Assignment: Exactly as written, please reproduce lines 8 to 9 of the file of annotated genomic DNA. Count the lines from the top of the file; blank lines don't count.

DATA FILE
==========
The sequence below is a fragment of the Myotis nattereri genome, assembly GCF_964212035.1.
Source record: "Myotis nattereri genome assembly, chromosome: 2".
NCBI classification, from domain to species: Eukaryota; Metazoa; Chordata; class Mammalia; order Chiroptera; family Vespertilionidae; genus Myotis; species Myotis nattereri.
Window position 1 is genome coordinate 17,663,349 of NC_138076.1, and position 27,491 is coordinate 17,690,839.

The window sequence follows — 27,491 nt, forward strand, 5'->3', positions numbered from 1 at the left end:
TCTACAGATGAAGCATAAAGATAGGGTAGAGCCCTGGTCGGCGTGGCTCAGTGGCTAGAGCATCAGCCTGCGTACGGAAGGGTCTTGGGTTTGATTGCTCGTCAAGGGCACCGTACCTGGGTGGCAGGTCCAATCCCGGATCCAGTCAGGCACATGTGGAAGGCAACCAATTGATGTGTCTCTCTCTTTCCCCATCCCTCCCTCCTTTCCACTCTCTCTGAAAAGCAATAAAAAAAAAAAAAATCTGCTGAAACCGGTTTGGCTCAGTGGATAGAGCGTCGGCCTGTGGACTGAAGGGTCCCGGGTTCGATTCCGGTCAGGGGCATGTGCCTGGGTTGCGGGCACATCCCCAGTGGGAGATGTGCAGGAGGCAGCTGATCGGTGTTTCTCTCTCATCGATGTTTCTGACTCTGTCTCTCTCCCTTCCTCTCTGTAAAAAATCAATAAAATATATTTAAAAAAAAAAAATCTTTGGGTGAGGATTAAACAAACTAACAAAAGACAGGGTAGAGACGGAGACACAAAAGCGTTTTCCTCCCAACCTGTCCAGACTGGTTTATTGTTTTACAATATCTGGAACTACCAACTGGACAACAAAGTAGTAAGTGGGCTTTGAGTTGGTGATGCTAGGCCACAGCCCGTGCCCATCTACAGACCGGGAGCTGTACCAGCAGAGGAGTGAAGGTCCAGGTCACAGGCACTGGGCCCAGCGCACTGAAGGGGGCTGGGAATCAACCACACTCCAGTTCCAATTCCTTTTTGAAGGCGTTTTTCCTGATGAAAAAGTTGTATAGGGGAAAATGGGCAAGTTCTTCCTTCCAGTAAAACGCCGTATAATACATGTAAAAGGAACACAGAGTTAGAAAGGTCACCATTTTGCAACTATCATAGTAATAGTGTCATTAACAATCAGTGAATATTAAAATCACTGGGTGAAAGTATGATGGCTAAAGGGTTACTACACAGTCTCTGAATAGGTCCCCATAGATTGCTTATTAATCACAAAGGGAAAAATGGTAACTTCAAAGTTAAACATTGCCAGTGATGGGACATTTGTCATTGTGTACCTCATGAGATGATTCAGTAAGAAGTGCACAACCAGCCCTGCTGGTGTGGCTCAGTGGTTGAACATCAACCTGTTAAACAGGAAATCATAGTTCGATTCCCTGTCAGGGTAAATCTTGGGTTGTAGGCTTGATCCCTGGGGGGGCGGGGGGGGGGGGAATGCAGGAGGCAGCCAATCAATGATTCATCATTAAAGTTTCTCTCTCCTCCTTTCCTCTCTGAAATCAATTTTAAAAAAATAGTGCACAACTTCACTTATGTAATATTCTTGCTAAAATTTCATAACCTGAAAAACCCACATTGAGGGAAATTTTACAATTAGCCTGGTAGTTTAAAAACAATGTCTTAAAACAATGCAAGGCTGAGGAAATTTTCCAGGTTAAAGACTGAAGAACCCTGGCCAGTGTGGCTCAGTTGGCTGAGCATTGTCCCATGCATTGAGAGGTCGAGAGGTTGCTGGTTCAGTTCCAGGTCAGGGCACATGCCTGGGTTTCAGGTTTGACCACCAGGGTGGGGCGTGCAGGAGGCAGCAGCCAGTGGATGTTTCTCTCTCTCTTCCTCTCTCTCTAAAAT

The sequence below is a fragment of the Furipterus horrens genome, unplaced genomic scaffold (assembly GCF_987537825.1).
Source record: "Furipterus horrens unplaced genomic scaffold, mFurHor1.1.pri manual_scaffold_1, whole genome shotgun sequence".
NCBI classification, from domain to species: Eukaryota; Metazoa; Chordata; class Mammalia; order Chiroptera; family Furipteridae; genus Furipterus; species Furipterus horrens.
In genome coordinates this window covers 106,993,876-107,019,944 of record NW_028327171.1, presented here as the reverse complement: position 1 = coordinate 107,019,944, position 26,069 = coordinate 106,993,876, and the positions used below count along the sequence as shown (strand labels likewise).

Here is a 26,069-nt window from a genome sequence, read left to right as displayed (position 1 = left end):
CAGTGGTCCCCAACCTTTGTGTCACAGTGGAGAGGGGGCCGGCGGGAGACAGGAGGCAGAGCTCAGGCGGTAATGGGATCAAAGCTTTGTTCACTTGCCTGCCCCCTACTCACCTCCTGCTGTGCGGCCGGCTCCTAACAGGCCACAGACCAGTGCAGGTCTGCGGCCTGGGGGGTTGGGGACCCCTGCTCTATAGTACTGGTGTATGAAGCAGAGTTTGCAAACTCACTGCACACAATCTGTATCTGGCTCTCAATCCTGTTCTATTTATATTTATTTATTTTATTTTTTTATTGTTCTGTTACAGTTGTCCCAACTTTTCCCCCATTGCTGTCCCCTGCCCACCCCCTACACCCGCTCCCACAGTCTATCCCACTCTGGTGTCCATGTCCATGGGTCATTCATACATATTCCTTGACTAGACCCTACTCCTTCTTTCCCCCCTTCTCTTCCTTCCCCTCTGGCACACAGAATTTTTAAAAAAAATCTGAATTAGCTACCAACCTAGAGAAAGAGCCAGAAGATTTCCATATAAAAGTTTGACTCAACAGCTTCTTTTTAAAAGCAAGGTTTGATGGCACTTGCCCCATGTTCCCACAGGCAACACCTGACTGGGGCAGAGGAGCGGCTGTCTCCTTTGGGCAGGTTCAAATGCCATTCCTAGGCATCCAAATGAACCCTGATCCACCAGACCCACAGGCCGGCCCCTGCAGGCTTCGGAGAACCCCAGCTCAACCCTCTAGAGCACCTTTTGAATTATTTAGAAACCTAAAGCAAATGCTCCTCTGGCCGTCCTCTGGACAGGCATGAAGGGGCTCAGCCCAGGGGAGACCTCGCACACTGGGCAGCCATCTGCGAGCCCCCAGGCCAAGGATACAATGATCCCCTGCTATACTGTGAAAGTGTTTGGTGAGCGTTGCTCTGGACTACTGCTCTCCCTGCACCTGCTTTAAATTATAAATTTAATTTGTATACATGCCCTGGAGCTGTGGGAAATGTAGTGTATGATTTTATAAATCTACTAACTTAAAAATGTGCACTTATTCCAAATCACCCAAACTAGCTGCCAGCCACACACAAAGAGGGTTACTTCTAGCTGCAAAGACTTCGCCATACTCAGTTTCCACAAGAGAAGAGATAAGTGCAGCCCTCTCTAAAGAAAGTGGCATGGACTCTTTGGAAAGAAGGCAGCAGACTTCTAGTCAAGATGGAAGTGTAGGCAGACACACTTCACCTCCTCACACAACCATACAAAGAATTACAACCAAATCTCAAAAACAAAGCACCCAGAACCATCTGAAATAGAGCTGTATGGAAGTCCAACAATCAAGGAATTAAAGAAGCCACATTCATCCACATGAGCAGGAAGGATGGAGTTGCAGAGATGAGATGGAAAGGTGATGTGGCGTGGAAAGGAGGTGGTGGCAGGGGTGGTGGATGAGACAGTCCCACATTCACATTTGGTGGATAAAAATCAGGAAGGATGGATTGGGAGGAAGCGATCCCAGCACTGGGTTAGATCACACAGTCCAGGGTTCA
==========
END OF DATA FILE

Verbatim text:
Source record: "Furipterus horrens unplaced genomic scaffold, mFurHor1.1.pri manual_scaffold_1, whole genome shotgun sequence".
NCBI classification, from domain to species: Eukaryota; Metazoa; Chordata; class Mammalia; order Chiroptera; family Furipteridae; genus Furipterus; species Furipterus horrens.